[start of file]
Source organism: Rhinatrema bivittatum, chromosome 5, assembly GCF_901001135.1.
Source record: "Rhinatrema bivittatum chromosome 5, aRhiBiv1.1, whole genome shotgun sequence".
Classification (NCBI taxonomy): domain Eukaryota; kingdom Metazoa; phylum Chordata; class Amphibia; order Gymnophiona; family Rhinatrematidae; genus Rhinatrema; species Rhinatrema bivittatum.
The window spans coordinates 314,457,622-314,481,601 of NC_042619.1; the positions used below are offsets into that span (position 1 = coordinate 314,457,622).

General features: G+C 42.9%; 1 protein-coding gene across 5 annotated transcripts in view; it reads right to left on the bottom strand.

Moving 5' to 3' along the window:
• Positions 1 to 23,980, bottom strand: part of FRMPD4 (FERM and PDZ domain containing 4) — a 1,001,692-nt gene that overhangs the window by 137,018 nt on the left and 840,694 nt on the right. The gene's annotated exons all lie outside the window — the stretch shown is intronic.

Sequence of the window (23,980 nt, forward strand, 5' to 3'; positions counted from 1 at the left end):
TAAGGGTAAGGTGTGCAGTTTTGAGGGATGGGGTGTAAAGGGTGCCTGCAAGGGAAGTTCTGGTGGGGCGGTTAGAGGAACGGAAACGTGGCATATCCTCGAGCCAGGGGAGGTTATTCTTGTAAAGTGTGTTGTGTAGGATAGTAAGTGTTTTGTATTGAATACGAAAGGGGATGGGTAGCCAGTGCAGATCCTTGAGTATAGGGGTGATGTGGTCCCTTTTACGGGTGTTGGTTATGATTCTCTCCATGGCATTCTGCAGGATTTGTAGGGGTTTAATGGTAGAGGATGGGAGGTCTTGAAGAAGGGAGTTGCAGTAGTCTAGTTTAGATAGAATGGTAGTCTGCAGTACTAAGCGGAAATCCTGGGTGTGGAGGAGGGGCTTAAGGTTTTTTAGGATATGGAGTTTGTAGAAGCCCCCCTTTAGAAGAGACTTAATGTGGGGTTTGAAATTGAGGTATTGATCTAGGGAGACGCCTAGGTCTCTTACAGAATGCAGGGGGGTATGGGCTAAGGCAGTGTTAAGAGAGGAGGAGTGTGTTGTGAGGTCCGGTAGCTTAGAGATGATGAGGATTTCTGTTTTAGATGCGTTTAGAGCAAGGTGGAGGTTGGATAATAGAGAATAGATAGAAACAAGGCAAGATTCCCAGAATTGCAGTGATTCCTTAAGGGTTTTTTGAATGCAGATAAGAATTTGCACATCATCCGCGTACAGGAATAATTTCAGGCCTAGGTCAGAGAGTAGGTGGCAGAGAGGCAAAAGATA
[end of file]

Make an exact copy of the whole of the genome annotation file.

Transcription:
Source organism: Rhinatrema bivittatum, chromosome 5, assembly GCF_901001135.1.
Source record: "Rhinatrema bivittatum chromosome 5, aRhiBiv1.1, whole genome shotgun sequence".
Classification (NCBI taxonomy): domain Eukaryota; kingdom Metazoa; phylum Chordata; class Amphibia; order Gymnophiona; family Rhinatrematidae; genus Rhinatrema; species Rhinatrema bivittatum.
The window spans coordinates 314,457,622-314,481,601 of NC_042619.1; the positions used below are offsets into that span (position 1 = coordinate 314,457,622).

General features: G+C 42.9%; 1 protein-coding gene across 5 annotated transcripts in view; it reads right to left on the bottom strand.

Moving 5' to 3' along the window:
• Positions 1 to 23,980, bottom strand: part of FRMPD4 (FERM and PDZ domain containing 4) — a 1,001,692-nt gene that overhangs the window by 137,018 nt on the left and 840,694 nt on the right. The gene's annotated exons all lie outside the window — the stretch shown is intronic.

Sequence of the window (23,980 nt, forward strand, 5' to 3'; positions counted from 1 at the left end):
TAAGGGTAAGGTGTGCAGTTTTGAGGGATGGGGTGTAAAGGGTGCCTGCAAGGGAAGTTCTGGTGGGGCGGTTAGAGGAACGGAAACGTGGCATATCCTCGAGCCAGGGGAGGTTATTCTTGTAAAGTGTGTTGTGTAGGATAGTAAGTGTTTTGTATTGAATACGAAAGGGGATGGGTAGCCAGTGCAGATCCTTGAGTATAGGGGTGATGTGGTCCCTTTTACGGGTGTTGGTTATGATTCTCTCCATGGCATTCTGCAGGATTTGTAGGGGTTTAATGGTAGAGGATGGGAGGTCTTGAAGAAGGGAGTTGCAGTAGTCTAGTTTAGATAGAATGGTAGTCTGCAGTACTAAGCGGAAATCCTGGGTGTGGAGGAGGGGCTTAAGGTTTTTTAGGATATGGAGTTTGTAGAAGCCCCCCTTTAGAAGAGACTTAATGTGGGGTTTGAAATTGAGGTATTGATCTAGGGAGACGCCTAGGTCTCTTACAGAATGCAGGGGGGTATGGGCTAAGGCAGTGTTAAGAGAGGAGGAGTGTGTTGTGAGGTCCGGTAGCTTAGAGATGATGAGGATTTCTGTTTTAGATGCGTTTAGAGCAAGGTGGAGGTTGGATAATAGAGAATAGATAGAAACAAGGCAAGATTCCCAGAATTGCAGTGATTCCTTAAGGGTTTTTTGAATGCAGATAAGAATTTGCACATCATCCGCGTACAGGAATAATTTCAGGCCTAGGTCAGAGAGTAGGTGGCAGAGAGGCAAAAGATA